A mystery valentine sent to a Brooklyn address

Faded and yellowed after more than a century, this Valentine’s Day card is hard to read. It appears to have been sent in 1906 to a Miss Tarehin on Glenmore Avenue in Brooklyn—between Brownsville and East New York.

valentinebrooklyn

But who is it from? The sender is a mystery, and there doesn’t appear to be any message. The last name of the recipient is an unusual one as well.

valentinebrooklynback

A quick Google search uncovers an Anna Tarehin, buried in 1945 in Queens’ Third Calvary Cemetery, which is not that far from Glenmore Avenue.

[Card: NYPL Digital Gallery]

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17 Responses to “A mystery valentine sent to a Brooklyn address”

  1. Audrey Burtrum-Stanley Says:

    Anna ws 68 years old when she died on Jan 20th, 1945 in Kings County, NY.

    Did Anna treasure this card from a romantic interest? When it arrived in the post, was it clutched to her chest, the signature kissed as she twirled in delight at having received a special Valentine. Oh, if the tiny bit of cardboard ‘n ink could reveal the…

    NO — WAIT…

    This was sent as an endearment; Being a romantic, I’d like to believe it was from someone other than a relative, a long ago school chum or the corner shoe-repairman. The Valentine was carefully preserved by Anna, so it had to have had something more… (And if not, I can dream!)

    The story of the mailing should only be shared between this pair of hearts. Once they cease to beat, we must recognize the glory was THEIRS. Tis’ a tangible reminder of a moment of thoughtful tenderness…and this slice of cardboard and printer’s ink might just deserve a wee kiss once more, as all sweet Valentines do.

    • ephemeralnewyork Says:

      Thanks Audrey–good point that someone did save this Valentine, so it must have been meaningful in a way that’s lost to the ages.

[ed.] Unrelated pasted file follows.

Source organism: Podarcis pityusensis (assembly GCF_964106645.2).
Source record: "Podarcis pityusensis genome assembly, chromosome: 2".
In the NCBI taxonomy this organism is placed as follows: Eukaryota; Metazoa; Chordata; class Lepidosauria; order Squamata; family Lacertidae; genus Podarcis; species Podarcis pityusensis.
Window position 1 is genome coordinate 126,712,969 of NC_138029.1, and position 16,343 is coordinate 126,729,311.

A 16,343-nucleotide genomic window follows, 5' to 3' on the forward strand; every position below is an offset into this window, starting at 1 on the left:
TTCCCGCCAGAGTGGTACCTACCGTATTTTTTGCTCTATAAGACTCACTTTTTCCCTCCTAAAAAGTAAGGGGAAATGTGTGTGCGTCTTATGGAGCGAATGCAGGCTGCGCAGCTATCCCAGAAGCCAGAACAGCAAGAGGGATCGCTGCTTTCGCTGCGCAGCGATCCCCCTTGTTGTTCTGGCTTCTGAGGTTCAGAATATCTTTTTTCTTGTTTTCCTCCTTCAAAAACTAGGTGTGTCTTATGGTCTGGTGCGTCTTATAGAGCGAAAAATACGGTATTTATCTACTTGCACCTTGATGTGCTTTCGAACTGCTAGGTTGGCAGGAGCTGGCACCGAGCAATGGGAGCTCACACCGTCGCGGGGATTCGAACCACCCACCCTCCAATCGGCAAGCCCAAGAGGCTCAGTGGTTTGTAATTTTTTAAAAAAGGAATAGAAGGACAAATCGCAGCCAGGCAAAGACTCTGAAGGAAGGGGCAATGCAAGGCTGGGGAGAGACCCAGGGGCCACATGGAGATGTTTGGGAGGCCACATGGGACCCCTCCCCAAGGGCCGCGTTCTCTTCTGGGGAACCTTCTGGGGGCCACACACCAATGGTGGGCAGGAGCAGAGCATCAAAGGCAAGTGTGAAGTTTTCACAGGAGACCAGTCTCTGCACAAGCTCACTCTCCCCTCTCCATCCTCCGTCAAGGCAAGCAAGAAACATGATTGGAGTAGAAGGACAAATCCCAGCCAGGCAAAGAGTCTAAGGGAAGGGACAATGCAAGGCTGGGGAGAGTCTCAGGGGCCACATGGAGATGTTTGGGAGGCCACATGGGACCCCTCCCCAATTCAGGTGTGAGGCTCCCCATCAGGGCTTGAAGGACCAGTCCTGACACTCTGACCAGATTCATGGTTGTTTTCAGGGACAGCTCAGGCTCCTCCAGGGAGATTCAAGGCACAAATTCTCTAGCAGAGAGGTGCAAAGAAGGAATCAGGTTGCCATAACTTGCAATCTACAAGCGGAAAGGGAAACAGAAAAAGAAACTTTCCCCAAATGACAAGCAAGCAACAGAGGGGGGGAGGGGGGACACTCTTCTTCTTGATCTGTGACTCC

At the same time, someone donated it to the NYPL, where it is now digitized. A relative cleaning out Miss Terehin’s Glenmore Street home, perhaps?

  2. ksbeth Says:

    how wonderful

  3. Alma Carey Says:

    I love it! The Valentine card is beautiful as well……

  4. ianschoenherr Says:

    I think it’s addressed to Miss Margaret Tarehin – Anna’s sister. Both were Newfoundland-born gold-cutters who probably worked in the Auer family’s gold leaf manufactory (and residence) at 525 Glenmore Avenue – one of several such establishments in that area.

  5. Dymoon Says:

    I love getting your blogs.. thank you

  6. Greg Says:

    A second mystery – why is 525 Glenmore Avenue blurred out in Google streetview?

  7. ephemeralnewyork Says:

    How strange…I guess the people who live there now are very privacy sensitive?

  8. tomparrett Says:

    >

  9. Audrey Burtrum-Stanley Says:

    I am guessing the image of the structure (with as many as 5 to 7 bedrooms and several bathrooms, you can divide how ever you want into rental-units) had been provided for a real estate firm. Since the property had sold not too long ago, by blurring the image, they essentially showed it was ‘off the market’.

    How is THAT for a guess!

  10. Audrey Burtrum-Stanley Says:

    TRULIA has a blurred image of the bldg. ZILLOW has a clear photo of what was once the goldleaf manufacturers. (AU is the chemical symbol for GOLD / hence the name of the firm.) It is still the orig. red brick with stripes of white stone / 3 story / tall steps with only a minor stoop at the entry. The structure was built in 1910, so it was still a fairly new place at the time of the Valentine’s mailing. Alas, it is not what it once was…and sold for $675-grand in May of last year.

  11. Art History blog Says:

    […] via A mystery valentine sent to a Brooklyn address — Ephemeral New York […]

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